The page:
Wednesday, September 28, 2011

Among the Books: National Book Fest 2011

Every fall, the Library of Congress, along with the President and First Lady, hosts the National Book Festival on the Mall. This festival makes me so happy, happy to be a DC resident, happy to be a "book person," happy to be an American, happy to be alive. Just happy. At any time that I get upset and cranky because no one reads anymore, or no one appreciates the written word, or the neighborhood kids are playing on my law, I think of the National Book Festival, when thousands of people converge on the National Mall to celebrate books and reading and the writers that give voice to our dreams, desires, fears, and imaginations. Families attend together, bringing their tiny bookworms to story time or a concert in the children's tent, their tweens holding a skateboard under one arm, a book under the other. Parents stand in line to get their favorite books signed by the author and take a few quick snapshots. People attend with friends too, but mine were all indisposed, so I went alone this year.

This year I came for Garrison Keillor, host of Prairie Home Companion, which is as much a part of Americana as baseball and bluegrass. Though the theme of this year's festival was "Reading Out Loud," Keillor showed his chops as a performer by reciting lengthy poems, some his own, some written by others. Most of the time, he watched the sign-language interpreter, often stopping to say things like, "Show me beer-drinking" again. He then proceeded to recite poems such as "To Pee, to Piss, to Take a Leak," a decidedly un-highbrow poem in a long tradition of bawdy verse. (Ever read Chaucer?) The audience roared with laughter, not just at Keillor's eloquent prepubescent boy humor, but also at the performance of the interpreter as she signed "men aim up at the stars." When the applause finally died down, Keillor launched into a poem about sperm.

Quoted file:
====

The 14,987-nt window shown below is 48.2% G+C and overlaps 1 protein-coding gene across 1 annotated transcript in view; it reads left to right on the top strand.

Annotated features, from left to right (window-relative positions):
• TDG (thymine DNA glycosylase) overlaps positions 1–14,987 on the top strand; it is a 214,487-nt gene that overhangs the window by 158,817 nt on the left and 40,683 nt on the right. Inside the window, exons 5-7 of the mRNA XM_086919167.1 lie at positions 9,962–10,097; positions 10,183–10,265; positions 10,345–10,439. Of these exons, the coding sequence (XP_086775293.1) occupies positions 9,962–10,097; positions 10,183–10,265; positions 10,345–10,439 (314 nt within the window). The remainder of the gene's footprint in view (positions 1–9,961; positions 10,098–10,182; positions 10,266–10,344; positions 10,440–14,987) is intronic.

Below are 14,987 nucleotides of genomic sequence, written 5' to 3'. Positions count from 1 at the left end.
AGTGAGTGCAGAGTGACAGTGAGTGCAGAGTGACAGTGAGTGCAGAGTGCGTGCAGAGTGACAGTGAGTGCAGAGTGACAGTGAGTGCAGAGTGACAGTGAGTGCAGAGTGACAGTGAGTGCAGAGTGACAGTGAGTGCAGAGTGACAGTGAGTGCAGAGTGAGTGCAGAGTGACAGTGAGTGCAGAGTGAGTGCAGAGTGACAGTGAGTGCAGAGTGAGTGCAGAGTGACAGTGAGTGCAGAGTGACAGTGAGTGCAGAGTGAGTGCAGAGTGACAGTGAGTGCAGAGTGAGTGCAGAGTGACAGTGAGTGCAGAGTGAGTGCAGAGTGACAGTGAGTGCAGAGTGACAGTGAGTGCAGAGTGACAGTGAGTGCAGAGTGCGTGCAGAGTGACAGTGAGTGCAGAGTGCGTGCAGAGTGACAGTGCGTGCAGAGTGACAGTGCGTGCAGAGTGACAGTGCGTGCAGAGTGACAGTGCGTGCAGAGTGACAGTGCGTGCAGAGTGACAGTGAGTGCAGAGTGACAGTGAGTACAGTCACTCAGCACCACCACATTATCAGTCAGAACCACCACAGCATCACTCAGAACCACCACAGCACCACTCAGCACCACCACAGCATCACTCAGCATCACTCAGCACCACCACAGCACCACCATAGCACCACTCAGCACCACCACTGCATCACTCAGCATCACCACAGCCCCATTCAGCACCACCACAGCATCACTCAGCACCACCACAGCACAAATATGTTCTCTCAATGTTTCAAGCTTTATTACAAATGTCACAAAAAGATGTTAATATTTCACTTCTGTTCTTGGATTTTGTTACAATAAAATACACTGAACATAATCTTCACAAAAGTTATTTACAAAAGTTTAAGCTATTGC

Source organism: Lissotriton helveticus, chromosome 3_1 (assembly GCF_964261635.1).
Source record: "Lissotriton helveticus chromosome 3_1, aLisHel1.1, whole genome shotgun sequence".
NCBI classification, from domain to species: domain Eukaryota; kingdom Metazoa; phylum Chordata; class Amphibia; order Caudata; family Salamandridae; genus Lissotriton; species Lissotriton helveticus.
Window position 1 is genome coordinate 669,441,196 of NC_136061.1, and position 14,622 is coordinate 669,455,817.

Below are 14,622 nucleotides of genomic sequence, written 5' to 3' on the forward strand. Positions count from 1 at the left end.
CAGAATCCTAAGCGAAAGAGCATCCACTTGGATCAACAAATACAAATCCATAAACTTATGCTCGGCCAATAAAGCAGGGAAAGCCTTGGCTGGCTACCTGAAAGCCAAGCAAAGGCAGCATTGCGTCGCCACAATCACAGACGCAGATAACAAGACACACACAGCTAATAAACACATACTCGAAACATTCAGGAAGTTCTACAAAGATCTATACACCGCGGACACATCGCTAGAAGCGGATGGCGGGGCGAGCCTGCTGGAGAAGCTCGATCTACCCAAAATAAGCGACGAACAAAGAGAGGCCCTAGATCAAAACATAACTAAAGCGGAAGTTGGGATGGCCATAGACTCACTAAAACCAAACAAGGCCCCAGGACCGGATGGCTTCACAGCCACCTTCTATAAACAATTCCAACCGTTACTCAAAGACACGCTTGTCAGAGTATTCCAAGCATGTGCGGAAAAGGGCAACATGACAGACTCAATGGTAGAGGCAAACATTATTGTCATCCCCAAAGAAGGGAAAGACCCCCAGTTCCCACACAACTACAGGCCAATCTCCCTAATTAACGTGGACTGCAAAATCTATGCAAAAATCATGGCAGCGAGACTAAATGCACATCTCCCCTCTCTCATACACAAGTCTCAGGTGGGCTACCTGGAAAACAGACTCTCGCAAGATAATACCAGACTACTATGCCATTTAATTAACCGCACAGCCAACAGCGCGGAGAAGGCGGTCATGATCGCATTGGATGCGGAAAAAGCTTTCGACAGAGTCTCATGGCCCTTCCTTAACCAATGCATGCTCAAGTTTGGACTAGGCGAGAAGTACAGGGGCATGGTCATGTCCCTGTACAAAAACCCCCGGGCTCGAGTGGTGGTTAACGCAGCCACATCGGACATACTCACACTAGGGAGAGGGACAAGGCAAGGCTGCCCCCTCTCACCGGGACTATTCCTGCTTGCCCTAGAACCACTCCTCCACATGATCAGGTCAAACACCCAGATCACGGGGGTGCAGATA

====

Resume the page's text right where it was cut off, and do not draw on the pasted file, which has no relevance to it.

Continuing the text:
Most of the writers at the National Book Festival are just that--writers. Many of them don't do so well with crowds, or with reading their work aloud. Poets seem to have an easier time at this because they're sensitive to the cadence and aurality of language. Keillor, however, is all performer. He spoke, told stories, recited poems, and even sang songs. All that was missing was The Guy's All Star Shoe Band.

Michael Dirda, book critic for the Washington Post, introduced Keillor, and I may have been just as excited to see him as I was to see many of the award-winning authors.

Pulitzer Prize Winning Poet (1994), Yusef Komunyakaa is certainly one of those poets who recognize that poetry doesn't have to be a solitary experience, reading aloud poems about his experiences growing up in the south, the Civil Rights movement, and the Vietnam War.

PS. Just as a little side note, if you're interested in what I was doing while I was out of the District, you can check out my other blog, On Meandering.

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